Em & M’s Book Nook: Amplifying Indigenous voices


Emily Luethy

Author Darcie Little Badger creates a fantasy world where main character Elatsoe has the power of raising ghosts of dead animals, a special power that has been passed down through generations of her Lipan Apache family.

Emily Luethy, Features editor


“I Can Make This Promise” by Christine Day

“I Can Make This Promise,” written by Christine Day, follows main character Edie, who has always felt a strong pull towards her family’s culture. However, this proves difficult because her mother was adopted and is completely closed off in regards to her biological family. One day, while Edie is searching the attic, she finds a box full of letters from a woman named Edith. Along with the letters are many pictures of someone who looks just like Edie.  Full of a whole new list of questions, she must confront her mother’s past in order to face her future.

This book unexpectedly tugged at my heart. I really fell for the main character, Edie, which definitely helped me connect with the story. I also loved how the reader was trying to solve the mystery with our main characters, it was such a fun element of storytelling that kept me engaged throughout the whole novel.

“Heart’s Unbroken” by Cythina Leitich Smith

“Hearts Unbroken” is a contemporary YA novel by Leitich Smith that centers around Louisa, who has recently moved. A little bit before summer ends, her new boyfriend makes an ignorant comment about indigenous people, not realizing Lou herself is also a Native American. Breaking up with your new school’s top guy is a huge weight on her shoulders, so she decides to join the journalism team as a distraction. It’s there that she is paired up with Joey, as they compete to run the features department. Then a story falls into both of their laps: a group of parents is bothered about the diverse cast of “The Wizard of Oz”, claiming that all characters should be white. Readers follow Lou as she struggles with learning how to stick up for what she believes in, as well as finding her own identity.

I was truly delighted with the conversations brought up in this book. It really made me think about how I would handle situations, something that I really appreciate, especially in fiction novels. After finishing the book, I really took the time to reflect on everything that Smith included, which I recommend everyone to do after completing it.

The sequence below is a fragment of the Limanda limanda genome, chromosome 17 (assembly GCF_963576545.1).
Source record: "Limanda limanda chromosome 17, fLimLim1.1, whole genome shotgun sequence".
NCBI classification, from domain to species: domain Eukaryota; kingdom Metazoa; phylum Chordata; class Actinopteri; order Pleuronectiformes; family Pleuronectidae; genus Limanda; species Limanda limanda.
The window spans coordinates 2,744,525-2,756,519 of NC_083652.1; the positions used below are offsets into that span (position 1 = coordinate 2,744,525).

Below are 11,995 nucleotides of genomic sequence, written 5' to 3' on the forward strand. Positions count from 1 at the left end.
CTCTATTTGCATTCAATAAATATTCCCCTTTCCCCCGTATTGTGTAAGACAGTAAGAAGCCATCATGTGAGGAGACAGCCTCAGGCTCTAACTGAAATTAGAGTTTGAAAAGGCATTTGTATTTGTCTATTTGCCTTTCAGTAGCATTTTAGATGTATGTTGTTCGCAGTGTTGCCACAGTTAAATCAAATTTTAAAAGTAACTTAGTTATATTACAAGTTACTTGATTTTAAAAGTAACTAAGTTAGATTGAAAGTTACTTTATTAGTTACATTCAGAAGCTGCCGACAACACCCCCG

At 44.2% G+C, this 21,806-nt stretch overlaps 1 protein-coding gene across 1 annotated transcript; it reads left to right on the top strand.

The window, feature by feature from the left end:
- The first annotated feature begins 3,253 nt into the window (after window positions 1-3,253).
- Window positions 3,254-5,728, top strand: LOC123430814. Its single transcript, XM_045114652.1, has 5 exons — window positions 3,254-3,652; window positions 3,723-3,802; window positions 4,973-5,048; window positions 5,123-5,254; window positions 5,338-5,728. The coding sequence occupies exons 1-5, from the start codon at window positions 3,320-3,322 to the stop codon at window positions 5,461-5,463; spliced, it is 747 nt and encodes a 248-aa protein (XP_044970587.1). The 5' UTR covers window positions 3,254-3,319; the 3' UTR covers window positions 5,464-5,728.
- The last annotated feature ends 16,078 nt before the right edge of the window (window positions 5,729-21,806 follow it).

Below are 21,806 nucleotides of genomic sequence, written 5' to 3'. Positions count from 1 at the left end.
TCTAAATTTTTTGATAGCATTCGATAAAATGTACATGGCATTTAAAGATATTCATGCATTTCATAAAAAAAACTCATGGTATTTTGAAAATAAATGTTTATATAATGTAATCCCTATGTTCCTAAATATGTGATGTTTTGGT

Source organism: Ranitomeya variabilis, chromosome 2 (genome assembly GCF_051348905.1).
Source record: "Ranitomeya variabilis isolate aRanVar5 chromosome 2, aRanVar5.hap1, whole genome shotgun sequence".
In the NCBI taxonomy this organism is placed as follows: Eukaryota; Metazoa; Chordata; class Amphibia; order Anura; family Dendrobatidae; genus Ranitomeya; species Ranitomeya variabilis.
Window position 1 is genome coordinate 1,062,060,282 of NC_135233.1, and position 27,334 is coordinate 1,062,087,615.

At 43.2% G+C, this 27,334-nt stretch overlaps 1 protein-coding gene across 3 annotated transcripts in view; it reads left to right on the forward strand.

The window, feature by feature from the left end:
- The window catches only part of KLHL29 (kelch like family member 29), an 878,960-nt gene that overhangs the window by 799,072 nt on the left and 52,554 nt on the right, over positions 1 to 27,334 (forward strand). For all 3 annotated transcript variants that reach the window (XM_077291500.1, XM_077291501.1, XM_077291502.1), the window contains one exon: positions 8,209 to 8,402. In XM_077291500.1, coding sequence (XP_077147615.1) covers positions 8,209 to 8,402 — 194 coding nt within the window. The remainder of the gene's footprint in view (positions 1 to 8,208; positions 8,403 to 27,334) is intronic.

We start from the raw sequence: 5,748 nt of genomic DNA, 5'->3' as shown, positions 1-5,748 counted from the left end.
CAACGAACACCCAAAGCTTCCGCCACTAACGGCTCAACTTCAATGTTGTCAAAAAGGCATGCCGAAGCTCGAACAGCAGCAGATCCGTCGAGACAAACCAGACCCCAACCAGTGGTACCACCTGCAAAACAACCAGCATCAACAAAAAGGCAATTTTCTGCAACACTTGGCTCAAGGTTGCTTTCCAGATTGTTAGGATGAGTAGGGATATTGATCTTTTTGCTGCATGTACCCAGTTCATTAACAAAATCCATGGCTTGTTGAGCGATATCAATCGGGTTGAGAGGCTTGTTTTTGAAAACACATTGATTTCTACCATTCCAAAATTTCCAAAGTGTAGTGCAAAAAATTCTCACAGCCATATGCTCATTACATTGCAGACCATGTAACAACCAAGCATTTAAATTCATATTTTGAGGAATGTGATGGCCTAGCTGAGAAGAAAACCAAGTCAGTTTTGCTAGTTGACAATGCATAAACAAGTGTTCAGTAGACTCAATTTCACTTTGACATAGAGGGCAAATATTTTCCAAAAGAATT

“Elatsoe” by Darcie Little Badger

“Elatsoe” takes the reader to an America that is not quite like our own. Author Darcie Little Badger creates a fantasy world where main character Elatsoe has the power of raising ghosts of dead animals, a special power that has been passed down through generations of her Lipan Apache family. When her cousin has been dreadfully murdered, it is up to her to find justice.

With similar ties to “The Hate U Give” by Angie Thomas, this novel with gorgeous prose celebrates Native American culture wonderfully. With the mix of magical realism Darcie Little Badger creates a stunning world readers will not soon forget. Additionally, Little Badger provides excellent political commentary that stirs the pot in just the right direction.


“Apple: Skin to the Core” by Eric Gansworth

“Apple: Skin to the Core,” is a memoir written in verse that chronicles Eric Gansworth’s life.  He describes with great detail how the dominant white culture treats him and his fellow indigenous folk in everyday life.

This book is written extremely well, with such great imagery included within the poems. Though the book can be quite heavy at times, it still is very approachable with the way it’s scripted. I highly recommend this if you are looking for a great start for non fiction voices of Native Americans.


McCleish – “Apple: Skin to the Core” is the first non-fiction book in verse I have read. I really enjoyed the way Gansworth unfolded his story and life in this style. I also really appreciated the drawings and photos that he included. Having been to a reservation in South Dakota myself, I could picture much of what Gansworth described. The pressure to constantly give up his culture is felt throughout as he and his family try to desperately hold on to who they want to be. More indigenous voices need to be highlighted and shared and I believe this book is extremely accessible for teens and adults.


“The Other Slavery: the Uncovered Story of Indian Enslavement in America” by Andres Resendez

“The Other Slavery: the Uncovered Story of Indian Enslavement in America,” written by historian Andres Resendez, delves into the previously untold tale of Native American enslavement across the U.S.

I loved this book so much because of how much it taught me. Going into this book I knew close to nothing about Indigenous enslavement, and after reading the last page I not only learned a whole bunch of new information, but I left wanting to learn even more.

“Rebone: the True Story of a Native American Rock Band” by Christian Staebler and Sonia Paolini

“Rebone: the True Story of a Native American Rock Band,” researched and written by Christian Staebler and Sonia Paolini along with illustrations by Thibault Balahy, is a graphic novel that showcases the inside story of a rock band composed exclusively of Native Americans. It demonstrates the usual struggles of finding fame with the added pressure of racism and bigotry.

One thing that this book did a great job of was being accessible towards potential younger readers. It broke down a lot of complicated issues, while still managing to expand the reader’s thinking outside of the text. The pictures were also extremely well done, and the color palette was excellent.